Mini-Argument #3: Creating Video/Audio Texts

Mini-Argument #3 — the last of the Mini-Arguments — is coming up. Originally, the deadline was scheduled as March 11, the Friday before Spring Break. However, with the group project and the video/audio element of the third Mini-Argument, I’ve decided to extend the deadline to March 25, the Friday of the week after Spring Break.

Here’s the assignment:

Mini-Argument #3 (50 points)

  • 500-1000 words
  • Cites 3-5 credible sources
  • Includes a video AND/OR audio text of your creation that reinforces argument
  • Posted to blog by 4 pm on March 25th

This argument should demonstrate your growing knowledge of how to construct an argument for a public audience, and it should also illustrate your awareness of the concepts discussed in Blair, Daley, McKee, and Takayoshi & Selfe. This argument should take your journey into your topic further than the first two arguments, and it should begin to address more complex and engaging questions that, ideally, build on the knowledge acquired for the first two arguments.

In addition, you should create a video and/or audio text that connects with or reinforces this argument to accompany your post. We will discuss some possible tools to accomplish this task in class, but you should be on the lookout for ways to develop this element of the project. You can make use of videos and sound clips that you find online, but the final product should be a new thing that no one has ever seen before.

Just as we did with Mini-Argument #2, we will be creating video and/or audio texts that are new to the world and that reinforce some element of the argument made in the writing of Mini-Argument #3. (And, just like the first two Mini-Arguments, the third will be its own piece of writing that should make an argument on its own.)

The video/audio element of MA#3 should allow you to become aware of and familiar with some tools and strategies for designing your own video/audio texts. The priority for this is that you use these tools to create a new text, never seen/heard before; therefore, I’m not necessarily grading quality as much as I’m grading effort. In that vein, I don’t have any time goals. The video/audio text you create just needs to reinforce the argument you make in MA#3 and be something you create. See what you can do with this mode of communication.

Just as with MA#2, if you use others’ images/sounds, be sure to cite them, either within the video/audio text or in your blog post. In the end, the video/audio text you create should be your own, something new to the world, something original.


  • Animation
    • This free online application (i.e., not downloadable software) allows you to create cartoons using already-created animations. You can type in dialogue and the site’s voices will speak the text. It’s a bit childish, but it would certainly achieve the goals of this project.
    • Another free online application that allows you to make cartoons without special video/audio editing software. The emphasis is on dialogue with this application and there is less opportunity for lots of movement of characters. Slight more sophisticated than GoAnimate.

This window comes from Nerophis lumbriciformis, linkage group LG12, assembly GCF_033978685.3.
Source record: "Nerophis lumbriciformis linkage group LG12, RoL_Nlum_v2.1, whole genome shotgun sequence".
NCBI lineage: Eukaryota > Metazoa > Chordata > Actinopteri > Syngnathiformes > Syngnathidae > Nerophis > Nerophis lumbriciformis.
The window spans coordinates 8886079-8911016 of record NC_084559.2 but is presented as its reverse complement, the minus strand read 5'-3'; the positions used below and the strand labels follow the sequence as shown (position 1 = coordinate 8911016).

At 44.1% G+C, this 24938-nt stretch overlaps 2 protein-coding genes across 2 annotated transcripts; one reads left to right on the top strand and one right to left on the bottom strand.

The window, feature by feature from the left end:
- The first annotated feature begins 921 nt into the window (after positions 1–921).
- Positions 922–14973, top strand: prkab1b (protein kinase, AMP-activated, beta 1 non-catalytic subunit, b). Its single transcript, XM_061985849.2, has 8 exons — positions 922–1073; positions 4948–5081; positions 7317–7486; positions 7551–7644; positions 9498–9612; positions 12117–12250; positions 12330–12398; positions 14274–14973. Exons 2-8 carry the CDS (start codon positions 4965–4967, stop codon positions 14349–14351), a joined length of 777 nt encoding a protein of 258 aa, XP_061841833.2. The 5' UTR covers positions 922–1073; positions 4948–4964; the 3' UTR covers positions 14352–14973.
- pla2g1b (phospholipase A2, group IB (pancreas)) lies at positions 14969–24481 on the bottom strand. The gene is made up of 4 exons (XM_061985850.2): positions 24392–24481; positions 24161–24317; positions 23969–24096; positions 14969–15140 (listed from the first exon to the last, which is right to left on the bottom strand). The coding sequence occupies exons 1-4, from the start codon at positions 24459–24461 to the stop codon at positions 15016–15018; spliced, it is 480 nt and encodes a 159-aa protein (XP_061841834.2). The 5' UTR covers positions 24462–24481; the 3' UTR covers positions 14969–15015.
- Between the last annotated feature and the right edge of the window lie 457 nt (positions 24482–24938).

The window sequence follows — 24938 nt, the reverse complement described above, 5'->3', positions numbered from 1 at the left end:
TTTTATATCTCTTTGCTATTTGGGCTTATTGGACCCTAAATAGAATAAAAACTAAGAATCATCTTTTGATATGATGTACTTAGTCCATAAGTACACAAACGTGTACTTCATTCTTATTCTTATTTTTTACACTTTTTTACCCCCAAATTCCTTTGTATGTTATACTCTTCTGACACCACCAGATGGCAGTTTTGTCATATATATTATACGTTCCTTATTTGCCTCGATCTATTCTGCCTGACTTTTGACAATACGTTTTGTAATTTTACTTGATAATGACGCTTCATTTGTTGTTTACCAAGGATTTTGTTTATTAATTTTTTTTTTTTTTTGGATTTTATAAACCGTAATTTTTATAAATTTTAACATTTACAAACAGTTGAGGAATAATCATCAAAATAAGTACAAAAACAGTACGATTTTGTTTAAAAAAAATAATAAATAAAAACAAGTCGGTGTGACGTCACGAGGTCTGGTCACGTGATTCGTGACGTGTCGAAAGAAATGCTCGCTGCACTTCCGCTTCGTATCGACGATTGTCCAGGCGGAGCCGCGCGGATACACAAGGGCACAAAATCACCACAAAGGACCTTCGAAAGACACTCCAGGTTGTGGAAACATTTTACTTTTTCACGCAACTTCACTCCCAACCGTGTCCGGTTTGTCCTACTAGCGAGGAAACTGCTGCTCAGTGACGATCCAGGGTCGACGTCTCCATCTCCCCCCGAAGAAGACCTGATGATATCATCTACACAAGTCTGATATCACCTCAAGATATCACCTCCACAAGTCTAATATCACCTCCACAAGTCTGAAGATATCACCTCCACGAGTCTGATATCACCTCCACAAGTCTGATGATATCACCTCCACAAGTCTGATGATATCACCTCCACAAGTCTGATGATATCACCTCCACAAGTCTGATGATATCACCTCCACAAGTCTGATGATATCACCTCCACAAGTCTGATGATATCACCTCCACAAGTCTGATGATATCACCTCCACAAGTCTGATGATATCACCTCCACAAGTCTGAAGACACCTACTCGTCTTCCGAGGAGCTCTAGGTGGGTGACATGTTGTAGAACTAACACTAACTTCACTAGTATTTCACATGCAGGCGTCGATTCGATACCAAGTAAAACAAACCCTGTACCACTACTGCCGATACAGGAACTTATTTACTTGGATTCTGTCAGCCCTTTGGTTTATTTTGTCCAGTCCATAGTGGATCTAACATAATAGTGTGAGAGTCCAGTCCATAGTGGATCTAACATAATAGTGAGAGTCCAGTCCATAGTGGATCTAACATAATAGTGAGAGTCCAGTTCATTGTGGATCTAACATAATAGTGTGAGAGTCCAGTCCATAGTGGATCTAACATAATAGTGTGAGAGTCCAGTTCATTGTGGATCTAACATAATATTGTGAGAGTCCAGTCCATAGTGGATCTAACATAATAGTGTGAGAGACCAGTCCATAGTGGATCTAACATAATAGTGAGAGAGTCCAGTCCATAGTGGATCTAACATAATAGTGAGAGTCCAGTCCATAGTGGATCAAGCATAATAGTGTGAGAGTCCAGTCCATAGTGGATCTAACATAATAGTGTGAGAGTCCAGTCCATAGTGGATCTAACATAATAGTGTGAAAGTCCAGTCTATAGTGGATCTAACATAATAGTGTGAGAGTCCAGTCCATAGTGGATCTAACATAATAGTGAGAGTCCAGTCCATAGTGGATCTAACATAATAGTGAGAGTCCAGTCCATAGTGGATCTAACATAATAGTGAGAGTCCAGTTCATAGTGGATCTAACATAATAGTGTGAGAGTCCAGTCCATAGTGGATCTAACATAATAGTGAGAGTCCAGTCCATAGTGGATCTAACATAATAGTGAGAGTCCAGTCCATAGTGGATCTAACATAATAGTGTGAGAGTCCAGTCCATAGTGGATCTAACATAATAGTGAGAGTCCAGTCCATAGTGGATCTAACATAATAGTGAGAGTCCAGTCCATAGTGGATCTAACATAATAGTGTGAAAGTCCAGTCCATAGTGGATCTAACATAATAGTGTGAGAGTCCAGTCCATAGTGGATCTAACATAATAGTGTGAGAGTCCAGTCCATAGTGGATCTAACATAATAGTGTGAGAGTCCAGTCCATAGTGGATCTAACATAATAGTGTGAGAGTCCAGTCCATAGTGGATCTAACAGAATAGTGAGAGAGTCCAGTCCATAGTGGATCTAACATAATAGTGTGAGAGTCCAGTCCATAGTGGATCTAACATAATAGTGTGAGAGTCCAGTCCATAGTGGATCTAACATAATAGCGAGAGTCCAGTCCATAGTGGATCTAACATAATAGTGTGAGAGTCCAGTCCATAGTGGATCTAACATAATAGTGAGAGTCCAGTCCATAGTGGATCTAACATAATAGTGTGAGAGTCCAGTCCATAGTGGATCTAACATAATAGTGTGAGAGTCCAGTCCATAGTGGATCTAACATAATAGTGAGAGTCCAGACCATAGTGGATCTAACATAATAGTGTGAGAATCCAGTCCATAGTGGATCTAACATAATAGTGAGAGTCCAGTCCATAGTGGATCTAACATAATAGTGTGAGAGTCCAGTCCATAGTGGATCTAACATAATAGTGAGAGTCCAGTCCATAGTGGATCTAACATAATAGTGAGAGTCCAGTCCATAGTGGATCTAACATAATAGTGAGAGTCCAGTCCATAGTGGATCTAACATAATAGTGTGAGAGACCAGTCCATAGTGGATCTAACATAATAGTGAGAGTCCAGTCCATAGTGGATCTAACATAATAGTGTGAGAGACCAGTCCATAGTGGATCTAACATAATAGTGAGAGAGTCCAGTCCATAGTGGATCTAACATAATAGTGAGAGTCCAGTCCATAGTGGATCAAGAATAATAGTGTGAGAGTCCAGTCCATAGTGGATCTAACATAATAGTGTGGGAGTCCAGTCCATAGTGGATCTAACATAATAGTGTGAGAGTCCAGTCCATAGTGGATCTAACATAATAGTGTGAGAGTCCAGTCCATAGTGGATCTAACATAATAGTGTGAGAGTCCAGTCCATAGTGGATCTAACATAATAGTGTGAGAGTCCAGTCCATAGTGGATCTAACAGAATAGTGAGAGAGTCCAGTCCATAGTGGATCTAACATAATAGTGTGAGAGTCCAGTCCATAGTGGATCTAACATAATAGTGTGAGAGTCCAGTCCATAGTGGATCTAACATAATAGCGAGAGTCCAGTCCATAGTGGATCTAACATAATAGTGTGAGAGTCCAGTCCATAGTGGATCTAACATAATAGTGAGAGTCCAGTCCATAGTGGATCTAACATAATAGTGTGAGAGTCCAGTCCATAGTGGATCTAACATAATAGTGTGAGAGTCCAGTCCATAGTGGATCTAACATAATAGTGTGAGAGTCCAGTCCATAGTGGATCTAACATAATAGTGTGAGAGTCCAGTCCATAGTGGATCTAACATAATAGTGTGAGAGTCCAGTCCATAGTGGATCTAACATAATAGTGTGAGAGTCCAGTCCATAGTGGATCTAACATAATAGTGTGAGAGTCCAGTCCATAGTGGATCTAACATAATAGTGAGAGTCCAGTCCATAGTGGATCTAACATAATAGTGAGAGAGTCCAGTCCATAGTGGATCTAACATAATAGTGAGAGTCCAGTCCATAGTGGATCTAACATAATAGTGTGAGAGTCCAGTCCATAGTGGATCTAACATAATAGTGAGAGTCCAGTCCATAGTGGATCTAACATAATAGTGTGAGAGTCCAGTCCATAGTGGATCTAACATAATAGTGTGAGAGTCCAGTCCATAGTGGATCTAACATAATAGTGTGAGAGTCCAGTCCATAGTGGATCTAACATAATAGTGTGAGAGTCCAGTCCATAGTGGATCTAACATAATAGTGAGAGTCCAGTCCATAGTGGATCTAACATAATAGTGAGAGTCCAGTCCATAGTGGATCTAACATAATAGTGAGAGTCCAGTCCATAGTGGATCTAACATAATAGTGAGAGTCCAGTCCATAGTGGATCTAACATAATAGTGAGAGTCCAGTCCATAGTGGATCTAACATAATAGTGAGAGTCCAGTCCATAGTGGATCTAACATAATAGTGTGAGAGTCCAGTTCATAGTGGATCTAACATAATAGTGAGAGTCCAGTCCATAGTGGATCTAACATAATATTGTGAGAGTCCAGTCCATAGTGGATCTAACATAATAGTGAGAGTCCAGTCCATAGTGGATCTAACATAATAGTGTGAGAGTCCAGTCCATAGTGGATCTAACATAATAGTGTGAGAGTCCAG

• Pivot Stickfigure Animator: This is downloadable software. It’s been around a long time, so there is plenty of information available with a quick Google search for how to use the software. You will need to save your video in a format that you can upload to YouTube or Vimeo for web viewing.
    • PowerPoint: If you’re interested in a more complex approach to animation, you can use PowerPoint to animate.
  • Other Videos
    • This online application allows you to upload images and videos from your computer and the web to create videos with text and music. The interface is very similar to iMovie and MovieMaker.
    • iMovie/MovieMaker: These are both software that comes with iOS Mac OS (for the Mac) or Windows (for the PC). Again, there’s lots of information available online for how to use these. iMovie in particular is very user-friendly, but both are relatively easy to figure out.
    • PowerPoint: Even if you’re not animating, you can turn your PowerPoint presentations into videos and upload them to YouTube or Vimeo.
    • Screen Capture: If you’re on a PC with Windows, you probably can’t do screen capture videos yet, so download Expression Encoder 4. Macs, I believe, have a screen capture program available with iOS Mac OS (clearly, I am not a Mac person, sorry). Screen capture videos are good for demonstrating something on a screen, like I’ve done with the Blogging Tutorial videos. This would also work well with PowerPoint if you wanted to narrate along with the presentation, or add your narration after you’ve record the screen capture.


  • Audacity: This free software allows a bit more control over sound files than you have with MovieMaker/iMovie, though it is more complex to use. You can save audio on its own as an mp3 file.
    • Note: If you have space online to store mp3 files in order to play them on your blog, awesome! (WordPress doesn’t allow uploading of mp3 files to the blog as you would be able to do with images/videos.) If not, I would recommend adding sound to a static image and turning it into a video with MovieMaker/iMovie so that you can upload that video to YouTube or Vimeo.


Hopefully these tools give you some ideas for your video/audio text for Mini-Argument #3. There are many possibilities: Xtranormal animation; text and images with music in the background; a purely audio reflection; a PowerPoint presentation with narration; or even just a regular old vlog (video-blog) with your webcam and in-computer microphone.

If you need or want to use a video camera, webcam, laptop and/or a microphone, see what you can borrow at the library.


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